Throughout the state of Florida on October 01, 2013, law enforcement officers will have a few more traffic laws to address while on publicly-traversed roadways. Tampa Bay area law enforcement officers will tackle the newly-passed "Ban on Texting While Driving Law" which was endorsed by Florida Governor Rick Scott on May 28, 2013. Full enforcement authority takes effect on October 01, so the motoring public is expected to refrain from texting while driving from that date forward.
On 01 October 2013, Florida's cops will be authorized to enforce this law. However, since it is legislated as a "secondary offense", law enforcement officers must first establish a "primary offense" such as "Unlawful Speed" in order to investigate the offense of texting while driving.
Only commercial vehicles are subject to the ban-on-texting law as a primary offense. Truckers can be stopped by police if observed in violation of this law unto itself; no other violation is required.
Considered a weakness in its content, Florida cops are required to observe first-hand what they must articulate as texting while driving behavior as it relates to passenger cars.
If cited for a texting-while-driving violation, it equates to a non-moving violation and results in a $30.00 fine with no points for the first offense. For a subsequent offense, the fine doubles to $60.00. If stopped for a texting-while-driving offense, police can only ask for consent to search your phone for proof. Otherwise, a warrant is required by law.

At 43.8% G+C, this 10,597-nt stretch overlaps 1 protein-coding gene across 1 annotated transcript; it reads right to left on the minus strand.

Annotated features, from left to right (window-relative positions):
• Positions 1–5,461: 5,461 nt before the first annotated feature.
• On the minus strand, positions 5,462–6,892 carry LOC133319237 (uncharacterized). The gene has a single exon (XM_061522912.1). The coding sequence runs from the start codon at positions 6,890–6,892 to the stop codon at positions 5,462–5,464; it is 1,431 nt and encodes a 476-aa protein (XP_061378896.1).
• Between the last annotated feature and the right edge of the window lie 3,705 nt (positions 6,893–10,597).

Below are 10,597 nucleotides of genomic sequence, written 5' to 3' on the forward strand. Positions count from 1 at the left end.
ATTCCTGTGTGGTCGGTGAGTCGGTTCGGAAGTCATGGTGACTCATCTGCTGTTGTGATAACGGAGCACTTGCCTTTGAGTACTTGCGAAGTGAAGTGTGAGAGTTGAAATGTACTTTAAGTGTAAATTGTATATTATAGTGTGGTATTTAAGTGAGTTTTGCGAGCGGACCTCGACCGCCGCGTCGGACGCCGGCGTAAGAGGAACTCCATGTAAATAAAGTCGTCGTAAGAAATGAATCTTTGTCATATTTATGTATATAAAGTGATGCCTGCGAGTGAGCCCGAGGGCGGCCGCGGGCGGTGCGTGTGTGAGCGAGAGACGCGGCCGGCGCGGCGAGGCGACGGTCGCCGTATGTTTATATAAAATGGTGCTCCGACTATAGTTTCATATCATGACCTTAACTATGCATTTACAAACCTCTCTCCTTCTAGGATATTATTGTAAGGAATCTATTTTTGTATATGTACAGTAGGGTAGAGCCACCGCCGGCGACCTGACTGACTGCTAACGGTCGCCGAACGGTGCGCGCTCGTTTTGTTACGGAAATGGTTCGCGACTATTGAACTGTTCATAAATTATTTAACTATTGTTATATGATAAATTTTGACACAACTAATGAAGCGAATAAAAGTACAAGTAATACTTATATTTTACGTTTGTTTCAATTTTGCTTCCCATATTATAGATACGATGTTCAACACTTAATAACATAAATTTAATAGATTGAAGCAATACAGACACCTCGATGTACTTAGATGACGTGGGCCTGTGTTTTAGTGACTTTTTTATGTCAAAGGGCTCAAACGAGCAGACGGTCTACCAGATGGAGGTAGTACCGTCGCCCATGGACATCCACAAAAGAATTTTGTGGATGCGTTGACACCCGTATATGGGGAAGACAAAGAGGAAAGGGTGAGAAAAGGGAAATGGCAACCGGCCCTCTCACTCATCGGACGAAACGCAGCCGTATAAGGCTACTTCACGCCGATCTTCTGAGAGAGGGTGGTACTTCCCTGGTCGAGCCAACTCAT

The only exception to the accumulation of evidentiary materials (proof of texting while driving) is when a traffic crash resulting in injury and death occurs; police then have a right to secure evidence against you from your cell phone records in relation to traffic crash incidence/causal factors.
Further watering down the ban-on-texting law's basis is the inclusion in the language that a cell phone can still be used to plot in data on navigation apps, to answer a call, and to search/select music. Legislation allows activity for certain cell phone usage yet disallows texting. This law also allows any cell phone activity while a vehicle is stopped, whether it be at a red light or STOP sign.
Although similar in nature, plotting coordinates into a GPS device is still permissible. For police to discern the difference between a cell phone and a GPS device poses challenges; both are similar in size, shape and color.
Also in full effect on October 01, 2013 is a preexisting Florida traffic statute with amendment to it. That is to say, the previously outlawed activity of advancing beyond the white painted Stop Bar line at crosswalks is now permissible, as long as a discernible cessation of movement is observed before a complete right turn on red light is exhibited.
Also, drivers can now produce their auto insurance via electronic device instead of the traditional paper method previously ascribed. However, law enforcement officers are relegated to only view the auto insurance policy and nothing else while holding the motorist's device.